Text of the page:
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HMRC internal manual

VAT Government and Public Bodies

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Bodies governed by public law: definition: policy development

Policy has developed through the following cases.

Edinburgh Telford College

Edinburgh Telford College (ETC) ([2006] STC 12910) was a college providing further education as defined in the Further and Higher Education (Scotland) Act 1992 (amended by the F&HE (Scotland) Act 2005) (the Act) and was funded by the Scottish Education Funding Council.

ETC argued that, when it provided further education courses for which it charged fees, it did so as a public authority within the meaning of Article 13(1) (see VATGPB2100). Consequently it was not to be treated as a taxable person for that activity, so taking its provision outside the scope of VAT. There was no dispute over courses wholly funded through grants paid by the Scottish Further Education Funding Council. These were outside the scope of VAT as funding was not consideration for any supply either to the funding provider or the students.

The Court of Session agreed with ETC, finding that the College’s activities were undertaken under the umbrella of a special legal regime deriving from the Act, the Scottish Further Education Funding Council (Establishment)(Scotland) Order 1998 and implemented in the funding agreement with the Scottish Further Education Funding Council. The essence of the dispute was whether (as ETC argued) it was necessary to make judgements based on the wider legal regime governing the management and conduct of an activity, or (as HMRC argued) to focus solely upon the legal regime governing the delivery of a particular service. Although cases must be examined in the light of their own facts and on their own merits, it is necessary to consider the wider legal regime.

The question of whether or not ETC was a body governed by public law was not considered by either the VAT and Duties Tribunal or the Court of Session because HMRC had accepted that the College was such a body. However, the High Court decision in Riverside has led to reconsideration of what is meant by a ‘body governed by public law’ for the purposes of Article 13(1) and a revision of policy.

Riverside Housing Association

Riverside Housing Association (Riverside) ([2006] STC2072) was a large social housing provider registered with the Housing Corporation as a Registered Social Landlord (RSL). It argued that its activities were non-business. This was on the basis that it was a body governed by public law for the purposes of Article 13(1) and that the Housing Corporation rules, to which RSLs were required to adhere, amounted to a special legal regime.

That contention was rejected by the Tribunal and the High Court. Even though Riverside was subsidised by Government funds and required by statute to abide by certain rules applying to RSLs, its supplies of social housing were nevertheless held to be made in the course of business.

In referring to Article 13(1), the Tribunal stated that

‘The provision clearly contemplates government organisations which are institutions of a democratic state and the European jurisprudence on the topic shows that the concept of a public body is to be narrowly construed. It is in my view clear from the legislation itself, interpreted in accordance with the jurisprudence of the Court of Justice, that the ‘other bodies’ contemplated by the article are those of a kind similar to government bodies, carrying out quasi-governmental functions, of which examples might be the Financial Services Authority and the Housing Corporation itself, with organisations such as the Institute of Chartered Accountants when undertaking its regulatory role. Riverside, by contrast, does not have a regulatory or similar role; it is itself the subject of regulation. It is a private sector organisation which happens to undertake functions on behalf of the state, but that does not make it a public body’.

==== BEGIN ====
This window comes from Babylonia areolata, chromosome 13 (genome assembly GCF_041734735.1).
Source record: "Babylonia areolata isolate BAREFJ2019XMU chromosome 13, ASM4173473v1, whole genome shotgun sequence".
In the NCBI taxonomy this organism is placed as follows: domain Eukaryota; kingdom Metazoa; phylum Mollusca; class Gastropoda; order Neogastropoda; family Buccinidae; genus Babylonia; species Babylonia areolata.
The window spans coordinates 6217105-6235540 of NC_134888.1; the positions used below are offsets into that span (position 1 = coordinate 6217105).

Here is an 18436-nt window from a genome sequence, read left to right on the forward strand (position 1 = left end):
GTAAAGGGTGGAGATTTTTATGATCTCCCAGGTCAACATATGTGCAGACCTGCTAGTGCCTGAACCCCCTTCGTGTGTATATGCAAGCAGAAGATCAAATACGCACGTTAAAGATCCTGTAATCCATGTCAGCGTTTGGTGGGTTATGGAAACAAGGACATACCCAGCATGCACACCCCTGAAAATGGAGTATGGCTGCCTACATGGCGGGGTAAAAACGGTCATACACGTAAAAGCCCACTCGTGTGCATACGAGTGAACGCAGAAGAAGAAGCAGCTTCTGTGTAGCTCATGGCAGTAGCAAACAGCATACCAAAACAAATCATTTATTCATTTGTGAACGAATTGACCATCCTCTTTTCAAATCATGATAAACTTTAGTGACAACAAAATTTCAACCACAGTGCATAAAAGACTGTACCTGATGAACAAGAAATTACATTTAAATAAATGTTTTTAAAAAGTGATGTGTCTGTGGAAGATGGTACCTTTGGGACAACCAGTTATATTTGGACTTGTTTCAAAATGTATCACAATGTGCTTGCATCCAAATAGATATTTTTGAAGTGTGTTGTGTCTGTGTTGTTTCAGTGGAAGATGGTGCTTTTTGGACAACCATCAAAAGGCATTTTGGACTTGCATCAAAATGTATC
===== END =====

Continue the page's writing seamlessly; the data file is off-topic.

Outcome

In the light of the decision in Riverside, it has been concluded that the term ‘body governed by public law’ in Article 13(1) is narrow in application. A body will only satisfy this criterion if it is a public sector body which forms a part of the UK’s public administration, such as a government department, a local authority or a non-departmental public body. Article 13(1) is not intended to enable other bodies to claim special treatment merely because they have

  • delegated powers
  • are regulated in some way by the State
  • are funded by public money, or
  • are subject to certain specific rules in the pursuit of their activities.

This view has recently been endorsed by the VAT and Duties Tribunal in the case of The Chancellors, Masters and Scholars of the University of Cambridge (VTD 20610) and Wakefield College[2011] UKUT 495 (TCC) 

As a result it is no longer accepted that the generality of Further Education (FE) and Higher Education (HE) providers are bodies governed by public law as defined in article 13(1).

A number of FE and HE bodies have sought to rely on Article 13(1) to support an argument for entitlement to zero-rating under Group 5 of Schedule 8 to the VAT Act 1994 or the reduced rate under Schedule 7A. FE and HE bodies should not assume that they fall within this provision and it is necessary to examine the facts of each case separately.

Furthermore, even if a body were to fall within Article 13(1) for a particular activity, it would serve only to take supplies in respect of that activity outside the scope of VAT and would not affect the liability of supplies made to that body.